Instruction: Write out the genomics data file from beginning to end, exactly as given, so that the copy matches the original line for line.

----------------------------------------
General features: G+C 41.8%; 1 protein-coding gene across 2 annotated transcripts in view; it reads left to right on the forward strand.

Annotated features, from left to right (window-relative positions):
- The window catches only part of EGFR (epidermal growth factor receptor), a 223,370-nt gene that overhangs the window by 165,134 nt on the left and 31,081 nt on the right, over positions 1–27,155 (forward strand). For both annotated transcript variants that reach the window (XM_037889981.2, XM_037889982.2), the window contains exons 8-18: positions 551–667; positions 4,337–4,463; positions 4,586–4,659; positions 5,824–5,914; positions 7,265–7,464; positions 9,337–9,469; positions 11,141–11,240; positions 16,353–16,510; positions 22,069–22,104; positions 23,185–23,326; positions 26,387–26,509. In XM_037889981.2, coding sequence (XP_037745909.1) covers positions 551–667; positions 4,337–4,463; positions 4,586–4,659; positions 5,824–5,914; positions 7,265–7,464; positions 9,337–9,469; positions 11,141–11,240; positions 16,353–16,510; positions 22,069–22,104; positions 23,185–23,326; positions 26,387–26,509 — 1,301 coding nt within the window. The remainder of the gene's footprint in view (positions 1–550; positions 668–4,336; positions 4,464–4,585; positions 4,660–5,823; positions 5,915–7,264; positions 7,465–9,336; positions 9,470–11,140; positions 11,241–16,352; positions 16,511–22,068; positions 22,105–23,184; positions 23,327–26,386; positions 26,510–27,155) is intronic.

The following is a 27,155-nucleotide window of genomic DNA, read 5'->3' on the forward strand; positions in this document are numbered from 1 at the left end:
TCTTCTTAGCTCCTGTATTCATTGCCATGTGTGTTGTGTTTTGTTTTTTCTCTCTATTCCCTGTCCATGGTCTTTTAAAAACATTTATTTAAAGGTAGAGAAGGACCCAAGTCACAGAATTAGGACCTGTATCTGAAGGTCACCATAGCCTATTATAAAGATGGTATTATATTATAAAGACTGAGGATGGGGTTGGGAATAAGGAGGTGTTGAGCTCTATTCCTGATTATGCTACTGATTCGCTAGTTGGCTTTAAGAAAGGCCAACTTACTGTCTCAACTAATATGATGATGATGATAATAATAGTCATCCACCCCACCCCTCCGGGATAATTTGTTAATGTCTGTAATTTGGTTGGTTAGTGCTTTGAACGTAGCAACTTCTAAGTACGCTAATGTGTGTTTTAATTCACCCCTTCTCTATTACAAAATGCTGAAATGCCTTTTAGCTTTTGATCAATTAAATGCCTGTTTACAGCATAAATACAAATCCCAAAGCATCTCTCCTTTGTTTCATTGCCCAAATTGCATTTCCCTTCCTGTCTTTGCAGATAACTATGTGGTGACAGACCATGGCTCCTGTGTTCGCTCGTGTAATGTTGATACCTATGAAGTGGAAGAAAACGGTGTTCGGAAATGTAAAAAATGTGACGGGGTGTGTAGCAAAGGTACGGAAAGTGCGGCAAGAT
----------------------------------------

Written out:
General features: G+C 41.8%; 1 protein-coding gene across 2 annotated transcripts in view; it reads left to right on the forward strand.

Annotated features, from left to right (window-relative positions):
- The window catches only part of EGFR (epidermal growth factor receptor), a 223,370-nt gene that overhangs the window by 165,134 nt on the left and 31,081 nt on the right, over positions 1–27,155 (forward strand). For both annotated transcript variants that reach the window (XM_037889981.2, XM_037889982.2), the window contains exons 8-18: positions 551–667; positions 4,337–4,463; positions 4,586–4,659; positions 5,824–5,914; positions 7,265–7,464; positions 9,337–9,469; positions 11,141–11,240; positions 16,353–16,510; positions 22,069–22,104; positions 23,185–23,326; positions 26,387–26,509. In XM_037889981.2, coding sequence (XP_037745909.1) covers positions 551–667; positions 4,337–4,463; positions 4,586–4,659; positions 5,824–5,914; positions 7,265–7,464; positions 9,337–9,469; positions 11,141–11,240; positions 16,353–16,510; positions 22,069–22,104; positions 23,185–23,326; positions 26,387–26,509 — 1,301 coding nt within the window. The remainder of the gene's footprint in view (positions 1–550; positions 668–4,336; positions 4,464–4,585; positions 4,660–5,823; positions 5,915–7,264; positions 7,465–9,336; positions 9,470–11,140; positions 11,241–16,352; positions 16,511–22,068; positions 22,105–23,184; positions 23,327–26,386; positions 26,510–27,155) is intronic.

The following is a 27,155-nucleotide window of genomic DNA, read 5'->3' on the forward strand; positions in this document are numbered from 1 at the left end:
TCTTCTTAGCTCCTGTATTCATTGCCATGTGTGTTGTGTTTTGTTTTTTCTCTCTATTCCCTGTCCATGGTCTTTTAAAAACATTTATTTAAAGGTAGAGAAGGACCCAAGTCACAGAATTAGGACCTGTATCTGAAGGTCACCATAGCCTATTATAAAGATGGTATTATATTATAAAGACTGAGGATGGGGTTGGGAATAAGGAGGTGTTGAGCTCTATTCCTGATTATGCTACTGATTCGCTAGTTGGCTTTAAGAAAGGCCAACTTACTGTCTCAACTAATATGATGATGATGATAATAATAGTCATCCACCCCACCCCTCCGGGATAATTTGTTAATGTCTGTAATTTGGTTGGTTAGTGCTTTGAACGTAGCAACTTCTAAGTACGCTAATGTGTGTTTTAATTCACCCCTTCTCTATTACAAAATGCTGAAATGCCTTTTAGCTTTTGATCAATTAAATGCCTGTTTACAGCATAAATACAAATCCCAAAGCATCTCTCCTTTGTTTCATTGCCCAAATTGCATTTCCCTTCCTGTCTTTGCAGATAACTATGTGGTGACAGACCATGGCTCCTGTGTTCGCTCGTGTAATGTTGATACCTATGAAGTGGAAGAAAACGGTGTTCGGAAATGTAAAAAATGTGACGGGGTGTGTAGCAAAGGTACGGAAAGTGCGGCAAGAT